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Archibald Yell
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Archibald Yell

Archibald Yell (9 August 179723 February 1847) was a member of the United States House of Representatives, Governor of the State of Arkansas, and a Brigadier General in the United States Army who served in the Mexican War and War of 1812.

Archibald Yell was born in North Carolina and moved to Bedford County, Tennessee in his youth.

Yell participated in the war against the Cherokee Indians in 1813 and 1814 under Andrew Jackson. In 1814 and 1815 he served with Jackson in Louisiana during the War of 1812 and participated in the Battle of New Orleans.

Yell returned to Tennessee and was admitted to the bar in Fayetteville, Tennessee. In 1818 he joined Jackson's army during the First Seminole War in Florida.

Yell became a member of the Tennessee House of Representatives and received several federal appointments during the Jackson administration. He was appointed to head the Federal land office in Little Rock, Arkansas during 1831 and in 1835 received an appointment as a territorial judge. Yell was offered the governorship of the territory of Florida in 1832 but declined. Yell is reported to have singlehandedly retrieved a criminal from a local saloon and physically brought him to his court.

Yell was elected to the United States House of Representatives in 1836 when statehood was granted and served until 1839. While in Washington he was a strong supporter of Texas statehood and favored a stronger military.

Yell was a strong supporter and personal friend of President James K. Polk. Just prior to taking office in 1835 Polk sent Yell to Texas to advocate for Texas annexation to the Union.

In 1840 Yell was elected Governor of Arkansas and focused on internal improvements and better control of banks. He was also a supporter of public education.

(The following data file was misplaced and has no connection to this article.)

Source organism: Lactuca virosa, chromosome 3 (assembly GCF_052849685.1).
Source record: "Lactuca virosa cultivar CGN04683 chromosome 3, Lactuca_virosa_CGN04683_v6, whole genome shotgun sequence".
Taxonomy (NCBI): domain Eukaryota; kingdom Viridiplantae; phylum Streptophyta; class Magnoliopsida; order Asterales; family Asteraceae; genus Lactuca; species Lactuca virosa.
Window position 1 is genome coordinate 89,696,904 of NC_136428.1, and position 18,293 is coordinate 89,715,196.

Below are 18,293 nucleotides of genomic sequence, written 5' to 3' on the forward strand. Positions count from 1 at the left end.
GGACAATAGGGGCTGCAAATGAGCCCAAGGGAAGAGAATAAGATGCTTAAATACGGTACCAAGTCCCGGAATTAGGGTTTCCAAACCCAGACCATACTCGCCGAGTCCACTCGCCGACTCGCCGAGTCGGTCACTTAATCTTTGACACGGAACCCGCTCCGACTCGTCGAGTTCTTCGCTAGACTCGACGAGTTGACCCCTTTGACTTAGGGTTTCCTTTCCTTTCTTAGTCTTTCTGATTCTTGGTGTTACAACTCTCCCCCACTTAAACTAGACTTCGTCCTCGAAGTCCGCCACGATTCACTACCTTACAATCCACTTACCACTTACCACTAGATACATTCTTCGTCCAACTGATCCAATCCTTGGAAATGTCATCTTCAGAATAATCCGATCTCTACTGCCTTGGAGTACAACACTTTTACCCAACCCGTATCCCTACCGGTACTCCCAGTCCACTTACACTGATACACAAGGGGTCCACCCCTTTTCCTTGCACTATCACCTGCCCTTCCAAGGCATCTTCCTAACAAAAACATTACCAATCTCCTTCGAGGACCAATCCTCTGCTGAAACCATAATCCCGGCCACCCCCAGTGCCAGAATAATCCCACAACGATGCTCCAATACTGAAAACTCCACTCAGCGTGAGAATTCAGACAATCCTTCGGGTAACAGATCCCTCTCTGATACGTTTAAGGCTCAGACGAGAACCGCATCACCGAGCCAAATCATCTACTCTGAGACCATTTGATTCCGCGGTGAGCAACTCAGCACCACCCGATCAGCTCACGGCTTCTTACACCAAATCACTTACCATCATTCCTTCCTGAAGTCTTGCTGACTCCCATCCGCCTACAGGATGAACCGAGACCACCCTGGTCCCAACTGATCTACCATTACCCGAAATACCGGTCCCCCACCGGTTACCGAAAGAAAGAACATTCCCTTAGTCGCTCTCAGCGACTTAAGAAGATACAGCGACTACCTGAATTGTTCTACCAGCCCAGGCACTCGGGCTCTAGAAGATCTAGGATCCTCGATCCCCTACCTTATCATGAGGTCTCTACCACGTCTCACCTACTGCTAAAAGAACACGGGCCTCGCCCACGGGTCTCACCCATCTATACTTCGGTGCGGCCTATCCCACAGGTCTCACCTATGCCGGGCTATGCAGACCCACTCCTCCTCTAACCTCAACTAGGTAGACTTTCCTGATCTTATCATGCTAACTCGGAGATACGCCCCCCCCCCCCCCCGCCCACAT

In 1844 Yell resigned his post as governor to run again for Congress. Yell is reported to have been the consummate campaigner. At one stop during the campaign he is reported to have won a shooting match, donated the meat to the poor, and bought a jug of whiskey for the crowd.

Soon after taking his seat in Congress the Mexican War broke out and Yell returned to Arkansas and formed the 1st Arkansas Volunteer Cavalry. Yell's cavalry compiled a record of insubordination. On 23 February 1847 Yell fell in combat at the Battle of Buena Vista. Several other famous Arkansans served under Yell in Mexico including future governor John Selden Roane, and future Confederate Generals Albert Pike and James Fleming Fagan.

Yell formed the first Masonic lodge in Arkansas at Fayetteville, Arkansas.

Yell was originally buried on the field where he fell at Buena Vista. His body was soon removed and returned to Arkansas for burial at Waxhaws Cemetery in Fayetteville. When Evergreen Cemetery was established his body was moved permanently to the Masonic section of that cemetery.

Yell County, Arkansas and the town of Yellville, Arkansas are both named for Archibald Yell. During the American Civil War a Confederate unit named after Yell was formed in Helena, Arkansas and known as the "Yell Rifles." Yell's nephew James Yell became a Major General of the Arkansas state militia during the Civil War.

Preceded by :
James Sevier Conway
Governor of Arkansas
1840-1844
Succeeded by:
Samuel Adams